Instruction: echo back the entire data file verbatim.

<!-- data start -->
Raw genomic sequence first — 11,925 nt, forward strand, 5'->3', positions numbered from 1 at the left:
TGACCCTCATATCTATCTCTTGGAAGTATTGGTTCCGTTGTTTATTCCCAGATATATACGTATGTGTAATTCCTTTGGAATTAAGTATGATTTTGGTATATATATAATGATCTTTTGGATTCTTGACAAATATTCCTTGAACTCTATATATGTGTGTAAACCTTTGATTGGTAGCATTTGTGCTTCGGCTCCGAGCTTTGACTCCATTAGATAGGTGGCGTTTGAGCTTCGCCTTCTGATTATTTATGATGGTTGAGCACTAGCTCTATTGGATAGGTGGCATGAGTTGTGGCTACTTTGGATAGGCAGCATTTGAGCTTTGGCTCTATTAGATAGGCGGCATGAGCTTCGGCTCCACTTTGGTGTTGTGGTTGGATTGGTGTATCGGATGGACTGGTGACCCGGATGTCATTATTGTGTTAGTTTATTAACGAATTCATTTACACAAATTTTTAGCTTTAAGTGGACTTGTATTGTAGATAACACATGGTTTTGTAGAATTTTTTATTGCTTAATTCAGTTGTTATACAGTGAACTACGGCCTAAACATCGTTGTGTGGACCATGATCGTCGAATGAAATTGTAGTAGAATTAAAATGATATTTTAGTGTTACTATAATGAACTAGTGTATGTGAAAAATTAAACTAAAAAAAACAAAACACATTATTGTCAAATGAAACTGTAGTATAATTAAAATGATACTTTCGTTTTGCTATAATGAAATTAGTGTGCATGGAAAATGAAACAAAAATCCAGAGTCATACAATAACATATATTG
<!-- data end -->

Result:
Raw genomic sequence first — 11,925 nt, forward strand, 5'->3', positions numbered from 1 at the left:
TGACCCTCATATCTATCTCTTGGAAGTATTGGTTCCGTTGTTTATTCCCAGATATATACGTATGTGTAATTCCTTTGGAATTAAGTATGATTTTGGTATATATATAATGATCTTTTGGATTCTTGACAAATATTCCTTGAACTCTATATATGTGTGTAAACCTTTGATTGGTAGCATTTGTGCTTCGGCTCCGAGCTTTGACTCCATTAGATAGGTGGCGTTTGAGCTTCGCCTTCTGATTATTTATGATGGTTGAGCACTAGCTCTATTGGATAGGTGGCATGAGTTGTGGCTACTTTGGATAGGCAGCATTTGAGCTTTGGCTCTATTAGATAGGCGGCATGAGCTTCGGCTCCACTTTGGTGTTGTGGTTGGATTGGTGTATCGGATGGACTGGTGACCCGGATGTCATTATTGTGTTAGTTTATTAACGAATTCATTTACACAAATTTTTAGCTTTAAGTGGACTTGTATTGTAGATAACACATGGTTTTGTAGAATTTTTTATTGCTTAATTCAGTTGTTATACAGTGAACTACGGCCTAAACATCGTTGTGTGGACCATGATCGTCGAATGAAATTGTAGTAGAATTAAAATGATATTTTAGTGTTACTATAATGAACTAGTGTATGTGAAAAATTAAACTAAAAAAAACAAAACACATTATTGTCAAATGAAACTGTAGTATAATTAAAATGATACTTTCGTTTTGCTATAATGAAATTAGTGTGCATGGAAAATGAAACAAAAATCCAGAGTCATACAATAACATATATTG